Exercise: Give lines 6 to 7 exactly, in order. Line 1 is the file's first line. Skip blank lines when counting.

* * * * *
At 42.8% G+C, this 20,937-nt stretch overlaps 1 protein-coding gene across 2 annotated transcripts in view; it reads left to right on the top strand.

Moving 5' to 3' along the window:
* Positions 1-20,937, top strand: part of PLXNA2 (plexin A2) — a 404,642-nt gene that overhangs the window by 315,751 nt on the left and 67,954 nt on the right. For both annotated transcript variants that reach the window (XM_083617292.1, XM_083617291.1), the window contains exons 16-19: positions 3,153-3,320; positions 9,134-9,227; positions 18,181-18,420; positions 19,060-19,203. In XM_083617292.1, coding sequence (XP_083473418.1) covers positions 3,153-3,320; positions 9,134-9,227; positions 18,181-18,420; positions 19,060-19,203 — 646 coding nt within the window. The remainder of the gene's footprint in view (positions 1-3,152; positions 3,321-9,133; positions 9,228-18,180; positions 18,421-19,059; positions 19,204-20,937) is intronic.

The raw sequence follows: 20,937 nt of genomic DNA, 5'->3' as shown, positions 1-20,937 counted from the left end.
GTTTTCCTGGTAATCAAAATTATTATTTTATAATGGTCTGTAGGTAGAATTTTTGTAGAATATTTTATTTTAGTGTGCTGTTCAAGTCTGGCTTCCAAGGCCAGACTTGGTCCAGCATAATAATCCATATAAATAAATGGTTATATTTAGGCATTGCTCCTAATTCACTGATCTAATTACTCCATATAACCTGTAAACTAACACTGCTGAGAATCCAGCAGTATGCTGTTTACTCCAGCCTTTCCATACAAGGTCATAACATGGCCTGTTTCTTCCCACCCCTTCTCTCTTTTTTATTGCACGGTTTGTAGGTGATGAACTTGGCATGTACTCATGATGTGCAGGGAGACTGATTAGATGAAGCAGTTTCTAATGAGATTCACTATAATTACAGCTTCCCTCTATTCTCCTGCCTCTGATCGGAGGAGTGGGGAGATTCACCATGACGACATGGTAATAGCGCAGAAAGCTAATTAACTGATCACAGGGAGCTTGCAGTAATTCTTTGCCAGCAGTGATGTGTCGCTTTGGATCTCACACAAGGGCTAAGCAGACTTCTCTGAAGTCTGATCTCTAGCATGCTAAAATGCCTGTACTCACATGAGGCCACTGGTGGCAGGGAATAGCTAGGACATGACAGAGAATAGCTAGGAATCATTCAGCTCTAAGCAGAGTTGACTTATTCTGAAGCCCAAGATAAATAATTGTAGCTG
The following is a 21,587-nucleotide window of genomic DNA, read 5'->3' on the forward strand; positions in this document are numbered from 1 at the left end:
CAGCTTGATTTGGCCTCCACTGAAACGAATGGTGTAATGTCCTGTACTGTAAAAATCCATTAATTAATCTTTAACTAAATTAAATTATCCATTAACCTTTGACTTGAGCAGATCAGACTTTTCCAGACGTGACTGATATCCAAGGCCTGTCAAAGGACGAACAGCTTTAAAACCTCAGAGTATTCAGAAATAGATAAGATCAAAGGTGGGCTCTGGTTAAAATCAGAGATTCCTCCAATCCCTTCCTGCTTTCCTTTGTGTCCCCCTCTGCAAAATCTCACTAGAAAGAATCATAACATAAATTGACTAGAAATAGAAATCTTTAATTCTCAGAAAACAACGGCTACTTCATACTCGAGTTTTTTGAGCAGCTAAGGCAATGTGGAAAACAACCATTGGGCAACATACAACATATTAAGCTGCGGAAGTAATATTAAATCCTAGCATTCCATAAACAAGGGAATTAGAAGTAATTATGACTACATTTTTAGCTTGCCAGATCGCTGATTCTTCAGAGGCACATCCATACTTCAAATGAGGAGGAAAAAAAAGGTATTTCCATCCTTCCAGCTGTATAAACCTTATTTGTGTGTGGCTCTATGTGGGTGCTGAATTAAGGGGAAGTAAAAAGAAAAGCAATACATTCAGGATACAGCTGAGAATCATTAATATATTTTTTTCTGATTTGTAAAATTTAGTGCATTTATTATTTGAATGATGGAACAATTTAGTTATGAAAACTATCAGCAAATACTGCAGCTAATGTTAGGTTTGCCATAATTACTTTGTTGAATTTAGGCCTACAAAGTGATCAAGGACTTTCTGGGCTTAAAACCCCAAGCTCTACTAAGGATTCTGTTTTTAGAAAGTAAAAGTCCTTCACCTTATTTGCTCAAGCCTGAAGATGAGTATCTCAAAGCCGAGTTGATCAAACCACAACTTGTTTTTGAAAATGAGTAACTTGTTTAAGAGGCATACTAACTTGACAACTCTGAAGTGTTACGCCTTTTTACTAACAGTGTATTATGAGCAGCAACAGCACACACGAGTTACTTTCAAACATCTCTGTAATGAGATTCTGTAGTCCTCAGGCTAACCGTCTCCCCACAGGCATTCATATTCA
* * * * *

The following is a 21,587-nucleotide window of genomic DNA, read 5'->3' on the forward strand; positions in this document are numbered from 1 at the left end:
CAGCTTGATTTGGCCTCCACTGAAACGAATGGTGTAATGTCCTGTACTGTAAAAATCCATTAATTAATCTTTAACTAAATTAAATTATCCATTAACCTTTGACTTGAGCAGATCAGACTTTTCCAGACGTGACTGATATCCAAGGCCTGTCAAAGGACGAACAGCTTTAAAACCTCAGAGTATTCAGAAATAGATAAGATCAAAGGTGGGCTCTGGTTAAAATCAGAGATTCCTCCAATCCCTTCCTGCTTTCCTTTGTGTCCCCCTCTGCAAAATCTCACTAGAAAGAATCATAACATAAATTGACTAGAAATAGAAATCTTTAATTCTCAGAAAACAACGGCTACTTCATACTCGAGTTTTTTGAGCAGCTAAGGCAATGTGGAAAACAACCATTGGGCAACATACAACATATTAAGCTGCGGAAGTAATATTAAATCCTAGCATTCCATAAACAAGGGAATTAGAAGTAATTATGACTACATTTTTAGCTTGCCAGATCGCTGATTCTTCAGAGGCACATCCATACTTCAAATGAGGAGGAAAAAAAAGGTATTTCCATCCTTCCAGCTGTATAAACCTTATTTGTGTGTGGCTCTATGTGGGTGCTGAATTAAGGGGAAGTAAAAAGAAAAGCAATACATTCAGGATACAGCTGAGAATCATTAATATATTTTTTTCTGATTTGTAAAATTTAGTGCATTTATTATTTGAATGATGGAACAATTTAGTTATGAAAACTATCAGCAAATACTGCAGCTAATGTTAGGTTTGCCATAATTACTTTGTTGAATTTAGGCCTACAAAGTGATCAAGGACTTTCTGGGCTTAAAACCCCAAGCTCTACTAAGGATTCTGTTTTTAGAAAGTAAAAGTCCTTCACCTTATTTGCTCAAGCCTGAAGATGAGTATCTCAAAGCCGAGTTGATCAAACCACAACTTGTTTTTGAAAATGAGTAACTTGTTTAAGAGGCATACTAACTTGACAACTCTGAAGTGTTACGCCTTTTTACTAACAGTGTATTATGAGCAGCAACAGCACACACGAGTTACTTTCAAACATCTCTGTAATGAGATTCTGTAGTCCTCAGGCTAACCGTCTCCCCACAGGCATTCATATTCA